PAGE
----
Okay, okay. I did what I said I wouldn’t. I began a new blog, promised not to abandon it, to post as though it were my journal… and then I abandoned it after a few tries. My justification was, “no one reads this any way, I’m not changing lives or making a difference, so who cares if I don’t post?” Well, I care, because even if I’m not making a difference with the stories I have to tell, it had been therapeutic to get it all out- even if writing my thoughts down helped no one but myself, at least I was doing something to help myself. I like writing better than therapy. So rather than starting a whole new blog and beginning again, I’m picking up where I left off. Because it feels good to organize my thoughts. Because once I put something out there, it’s like some form of acceptance. Because maybe, just maybe, someone who can relate will stumble upon my words and find, if not clarity, a companion in what they’re feeling.
(End philosophical justification of insignificant blog posts.)
There are two excuses to which I gave way when it comes to keeping up with a blog. The first, my new job as a middle school English teacher, a valid and time-consuming excuse, has changed my life in so many ways and will be the topic of many more posts or rants or epiphanies to come. The second, the finalization of my divorce, is one I hope to ramble out now and leave here (no promises).
Divorce is tricky, painful, and thrilling all at the same time, or at least for me it was. I was eager to remove myself from a relationship which involved three people, eager to hack away at and make sense of the debts that my ex-husband and I racked up both together and prior to our marriage, eager to establish a routine for my son, eager to reclaim the identity I lost when I changed my name. In approximately twelve minutes, the court did just that. It wasn’t the actual divorce that weighed me down for all this time; that part was easy. It was the task of self representation, drawing up the custody and visitation plans, dividing all the assets and debts, determining who would pay health insurance and life insurance, calculating child support, filing fifteen packets of forms and paying legal fees to the court that ripped my well being to fragments and threatened to throw me back into the intense therapy I was so determined to conquer, all the while faced with a husband who had no interest in the ordeal other than the ability to move in with his girlfriend, in addition to the duty of keeping both his family and mine at peace and in comfort. It took me six months to draw up the paperwork, and the only thing that kept me going through each and every dissective agreement and counter-petition was the knowledge that an attorney would have left us both bankrupt. He happily let me shoulder the entire burden, even though it had been he who had strayed, he who refused to cut the girlfriend out, he who had asked for the divorce with the simple mistake of being so careless as to let me find him in bed with her after eight months of separation and his insistence that I was crazy, that nothing was going on.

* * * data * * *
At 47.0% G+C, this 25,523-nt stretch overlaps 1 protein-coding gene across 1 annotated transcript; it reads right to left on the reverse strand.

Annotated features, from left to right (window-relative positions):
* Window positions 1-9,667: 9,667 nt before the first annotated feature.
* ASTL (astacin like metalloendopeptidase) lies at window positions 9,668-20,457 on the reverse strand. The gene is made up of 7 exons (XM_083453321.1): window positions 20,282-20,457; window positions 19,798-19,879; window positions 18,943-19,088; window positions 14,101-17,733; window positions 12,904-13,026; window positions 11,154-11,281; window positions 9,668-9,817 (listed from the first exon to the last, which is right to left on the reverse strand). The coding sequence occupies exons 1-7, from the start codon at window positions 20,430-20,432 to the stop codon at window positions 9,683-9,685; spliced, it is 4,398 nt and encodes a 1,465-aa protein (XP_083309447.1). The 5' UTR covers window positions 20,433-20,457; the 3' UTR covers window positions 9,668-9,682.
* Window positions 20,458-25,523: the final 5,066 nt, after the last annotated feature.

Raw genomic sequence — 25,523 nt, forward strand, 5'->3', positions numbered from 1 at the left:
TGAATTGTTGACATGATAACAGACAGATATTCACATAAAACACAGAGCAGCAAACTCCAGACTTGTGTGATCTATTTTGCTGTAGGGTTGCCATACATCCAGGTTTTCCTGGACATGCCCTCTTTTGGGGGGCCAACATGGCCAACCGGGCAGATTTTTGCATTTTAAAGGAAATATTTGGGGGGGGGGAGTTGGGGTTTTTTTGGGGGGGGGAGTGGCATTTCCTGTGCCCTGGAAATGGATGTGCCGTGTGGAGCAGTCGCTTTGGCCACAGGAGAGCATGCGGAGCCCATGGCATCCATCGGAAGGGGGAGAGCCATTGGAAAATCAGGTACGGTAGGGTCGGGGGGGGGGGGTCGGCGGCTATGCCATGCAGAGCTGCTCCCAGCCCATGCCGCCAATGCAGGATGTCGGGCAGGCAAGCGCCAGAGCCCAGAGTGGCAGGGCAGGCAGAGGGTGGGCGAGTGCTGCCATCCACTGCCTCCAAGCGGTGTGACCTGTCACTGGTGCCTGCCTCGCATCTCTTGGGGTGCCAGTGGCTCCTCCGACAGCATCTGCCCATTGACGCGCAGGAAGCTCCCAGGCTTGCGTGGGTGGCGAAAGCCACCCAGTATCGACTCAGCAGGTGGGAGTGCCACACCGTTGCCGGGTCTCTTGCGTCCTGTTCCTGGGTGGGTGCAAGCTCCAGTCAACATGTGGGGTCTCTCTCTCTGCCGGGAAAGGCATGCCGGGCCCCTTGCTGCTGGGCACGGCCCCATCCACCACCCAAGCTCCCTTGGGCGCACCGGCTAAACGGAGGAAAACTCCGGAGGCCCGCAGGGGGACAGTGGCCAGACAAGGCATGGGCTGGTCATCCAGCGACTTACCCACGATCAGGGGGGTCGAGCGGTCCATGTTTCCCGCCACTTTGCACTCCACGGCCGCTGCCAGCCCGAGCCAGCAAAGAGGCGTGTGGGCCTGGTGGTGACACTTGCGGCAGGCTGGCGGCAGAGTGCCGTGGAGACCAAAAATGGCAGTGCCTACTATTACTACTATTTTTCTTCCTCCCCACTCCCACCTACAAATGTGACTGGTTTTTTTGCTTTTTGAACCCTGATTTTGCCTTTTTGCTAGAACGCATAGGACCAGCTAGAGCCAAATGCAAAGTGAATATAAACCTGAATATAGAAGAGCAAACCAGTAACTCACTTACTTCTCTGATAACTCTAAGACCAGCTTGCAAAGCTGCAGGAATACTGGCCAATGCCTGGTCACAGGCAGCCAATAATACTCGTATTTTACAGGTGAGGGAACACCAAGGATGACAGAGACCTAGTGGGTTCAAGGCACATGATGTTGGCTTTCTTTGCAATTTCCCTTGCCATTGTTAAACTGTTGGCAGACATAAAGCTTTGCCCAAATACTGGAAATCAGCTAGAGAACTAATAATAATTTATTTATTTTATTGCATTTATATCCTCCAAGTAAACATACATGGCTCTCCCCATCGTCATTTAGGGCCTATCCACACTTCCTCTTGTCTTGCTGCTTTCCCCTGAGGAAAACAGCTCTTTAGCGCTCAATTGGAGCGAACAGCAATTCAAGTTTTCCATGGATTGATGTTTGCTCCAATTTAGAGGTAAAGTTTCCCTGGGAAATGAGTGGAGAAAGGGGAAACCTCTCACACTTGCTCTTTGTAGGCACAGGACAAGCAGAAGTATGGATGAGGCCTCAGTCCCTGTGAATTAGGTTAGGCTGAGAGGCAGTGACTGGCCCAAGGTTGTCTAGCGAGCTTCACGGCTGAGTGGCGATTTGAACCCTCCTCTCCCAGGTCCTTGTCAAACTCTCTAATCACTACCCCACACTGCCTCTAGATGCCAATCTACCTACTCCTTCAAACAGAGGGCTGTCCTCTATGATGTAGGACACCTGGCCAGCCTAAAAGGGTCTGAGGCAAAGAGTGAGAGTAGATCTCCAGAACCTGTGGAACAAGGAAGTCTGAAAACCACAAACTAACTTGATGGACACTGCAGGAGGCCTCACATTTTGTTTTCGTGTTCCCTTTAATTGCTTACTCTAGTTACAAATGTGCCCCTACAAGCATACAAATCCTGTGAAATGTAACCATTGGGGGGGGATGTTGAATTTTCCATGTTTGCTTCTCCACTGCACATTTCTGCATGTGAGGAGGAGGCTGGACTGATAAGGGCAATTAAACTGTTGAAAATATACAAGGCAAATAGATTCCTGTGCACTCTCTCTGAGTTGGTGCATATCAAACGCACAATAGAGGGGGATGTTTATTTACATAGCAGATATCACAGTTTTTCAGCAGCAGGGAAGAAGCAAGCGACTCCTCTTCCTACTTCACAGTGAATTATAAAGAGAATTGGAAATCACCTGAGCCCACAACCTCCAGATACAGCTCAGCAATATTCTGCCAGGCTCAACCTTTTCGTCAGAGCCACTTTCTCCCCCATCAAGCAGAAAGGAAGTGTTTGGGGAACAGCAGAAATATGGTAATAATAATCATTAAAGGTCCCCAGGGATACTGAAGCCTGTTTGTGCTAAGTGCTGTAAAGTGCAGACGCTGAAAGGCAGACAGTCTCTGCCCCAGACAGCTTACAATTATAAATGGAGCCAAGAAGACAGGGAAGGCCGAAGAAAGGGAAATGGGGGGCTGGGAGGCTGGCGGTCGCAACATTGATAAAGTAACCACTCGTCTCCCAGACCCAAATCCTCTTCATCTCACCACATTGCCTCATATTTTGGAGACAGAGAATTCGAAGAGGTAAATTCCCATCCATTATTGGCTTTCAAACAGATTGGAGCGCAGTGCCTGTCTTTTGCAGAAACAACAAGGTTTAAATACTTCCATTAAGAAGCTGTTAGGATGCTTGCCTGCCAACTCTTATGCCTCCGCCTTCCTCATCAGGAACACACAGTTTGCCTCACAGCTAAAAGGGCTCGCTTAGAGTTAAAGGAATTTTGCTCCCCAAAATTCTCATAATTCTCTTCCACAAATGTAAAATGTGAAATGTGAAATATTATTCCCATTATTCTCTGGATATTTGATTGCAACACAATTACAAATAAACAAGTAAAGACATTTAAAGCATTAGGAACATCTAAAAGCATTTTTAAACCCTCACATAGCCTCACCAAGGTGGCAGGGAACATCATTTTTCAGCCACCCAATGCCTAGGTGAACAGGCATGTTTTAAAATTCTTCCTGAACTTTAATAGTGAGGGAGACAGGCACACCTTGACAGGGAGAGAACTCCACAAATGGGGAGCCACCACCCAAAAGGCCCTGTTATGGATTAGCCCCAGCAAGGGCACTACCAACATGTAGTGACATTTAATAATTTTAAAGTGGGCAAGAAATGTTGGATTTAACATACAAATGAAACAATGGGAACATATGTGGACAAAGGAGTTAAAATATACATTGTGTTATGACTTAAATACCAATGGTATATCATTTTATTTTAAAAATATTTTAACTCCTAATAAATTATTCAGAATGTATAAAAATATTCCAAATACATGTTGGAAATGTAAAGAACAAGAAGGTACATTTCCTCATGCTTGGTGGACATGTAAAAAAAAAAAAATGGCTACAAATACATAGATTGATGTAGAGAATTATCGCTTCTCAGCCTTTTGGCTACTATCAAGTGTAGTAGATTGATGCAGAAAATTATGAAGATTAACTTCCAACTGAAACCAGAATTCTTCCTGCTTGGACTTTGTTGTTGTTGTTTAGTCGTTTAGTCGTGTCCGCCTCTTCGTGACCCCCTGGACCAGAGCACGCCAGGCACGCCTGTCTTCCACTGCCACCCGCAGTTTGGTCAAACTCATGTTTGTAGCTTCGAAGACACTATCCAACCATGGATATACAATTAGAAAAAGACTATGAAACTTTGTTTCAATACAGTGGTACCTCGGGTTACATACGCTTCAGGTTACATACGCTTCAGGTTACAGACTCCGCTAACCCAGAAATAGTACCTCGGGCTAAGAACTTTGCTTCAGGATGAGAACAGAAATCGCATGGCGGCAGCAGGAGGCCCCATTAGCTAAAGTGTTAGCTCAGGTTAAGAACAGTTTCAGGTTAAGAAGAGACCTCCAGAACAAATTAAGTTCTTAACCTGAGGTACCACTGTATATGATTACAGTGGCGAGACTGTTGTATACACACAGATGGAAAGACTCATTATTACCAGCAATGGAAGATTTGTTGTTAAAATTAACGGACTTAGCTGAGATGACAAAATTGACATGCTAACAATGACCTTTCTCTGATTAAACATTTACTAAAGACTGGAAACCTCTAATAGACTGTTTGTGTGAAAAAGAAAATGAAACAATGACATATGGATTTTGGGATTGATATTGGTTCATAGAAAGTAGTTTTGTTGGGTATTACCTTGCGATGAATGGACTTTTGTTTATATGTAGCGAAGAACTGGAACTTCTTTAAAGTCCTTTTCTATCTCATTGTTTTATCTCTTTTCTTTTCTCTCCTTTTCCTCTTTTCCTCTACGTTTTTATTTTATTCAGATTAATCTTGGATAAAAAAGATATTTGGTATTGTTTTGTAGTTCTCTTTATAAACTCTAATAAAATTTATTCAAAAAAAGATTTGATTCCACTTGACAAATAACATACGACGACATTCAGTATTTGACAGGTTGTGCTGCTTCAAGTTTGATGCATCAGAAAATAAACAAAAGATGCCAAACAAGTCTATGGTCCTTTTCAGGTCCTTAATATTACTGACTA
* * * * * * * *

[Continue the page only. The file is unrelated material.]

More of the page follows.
All the while, all I could think about was my poor son. He will never know a life in which mommy and daddy loved each other, even though that was what we had planned for him. With every form I completed and every step I took toward finalization, I promised him and myself that this would be the one and only time I failed him.
We went to court together, and my husband cried. He cried when we were married, too. I thought, at the time of the wedding, that those had been good tears. I think now that he was afraid, remorseful, doubtful… Anything but happy. And I think that his tears in the face of a granted divorce were those of releif, of freedom, the kind that are only released when a great burden is finally overcome. Either way, he cried like a baby and I finally was granted some piece of satisfaction. It took months, but my efforts paid off.
Now, I have no money. I am one late payment away from declaring bankruptcy, and no institution will give me a debt consolidation loan or work with me on restructuring payments. My son and I live with my mom. I have at least 5 years until I can pay off some of my debt and be considerable for a home loan. But I have my son. My ex-husband didn’t lift a finger to fight me on custody, and because of that I can never hate him.
I am not okay. I am full of regret and bitterness and what-ifs and if-onlys. But I have everything I need. I have support and love, a roof over my sons head, food to feed him, a good job, good friends. I will be okay. My son will be okay. And I’m sure that, in time, I will remember who I was before this mess. I will be ok. I have my son. I have everything I need.